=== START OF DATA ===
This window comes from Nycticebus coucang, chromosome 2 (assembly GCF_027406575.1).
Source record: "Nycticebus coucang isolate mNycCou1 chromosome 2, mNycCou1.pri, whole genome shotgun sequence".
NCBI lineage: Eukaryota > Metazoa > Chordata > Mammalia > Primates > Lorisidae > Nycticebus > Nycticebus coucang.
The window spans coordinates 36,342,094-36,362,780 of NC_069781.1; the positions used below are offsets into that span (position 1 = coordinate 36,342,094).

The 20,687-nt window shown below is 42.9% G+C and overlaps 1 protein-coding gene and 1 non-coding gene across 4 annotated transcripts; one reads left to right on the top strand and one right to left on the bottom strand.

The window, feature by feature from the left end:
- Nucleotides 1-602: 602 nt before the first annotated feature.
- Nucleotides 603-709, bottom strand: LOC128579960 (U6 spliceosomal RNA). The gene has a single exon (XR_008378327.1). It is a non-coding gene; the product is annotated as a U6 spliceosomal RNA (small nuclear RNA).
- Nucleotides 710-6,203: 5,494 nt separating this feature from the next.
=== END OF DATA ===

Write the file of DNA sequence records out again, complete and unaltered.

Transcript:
This window comes from Nycticebus coucang, chromosome 2 (assembly GCF_027406575.1).
Source record: "Nycticebus coucang isolate mNycCou1 chromosome 2, mNycCou1.pri, whole genome shotgun sequence".
NCBI lineage: Eukaryota > Metazoa > Chordata > Mammalia > Primates > Lorisidae > Nycticebus > Nycticebus coucang.
The window spans coordinates 36,342,094-36,362,780 of NC_069781.1; the positions used below are offsets into that span (position 1 = coordinate 36,342,094).

The 20,687-nt window shown below is 42.9% G+C and overlaps 1 protein-coding gene and 1 non-coding gene across 4 annotated transcripts; one reads left to right on the top strand and one right to left on the bottom strand.

The window, feature by feature from the left end:
- Nucleotides 1-602: 602 nt before the first annotated feature.
- Nucleotides 603-709, bottom strand: LOC128579960 (U6 spliceosomal RNA). The gene has a single exon (XR_008378327.1). It is a non-coding gene; the product is annotated as a U6 spliceosomal RNA (small nuclear RNA).
- Nucleotides 710-6,203: 5,494 nt separating this feature from the next.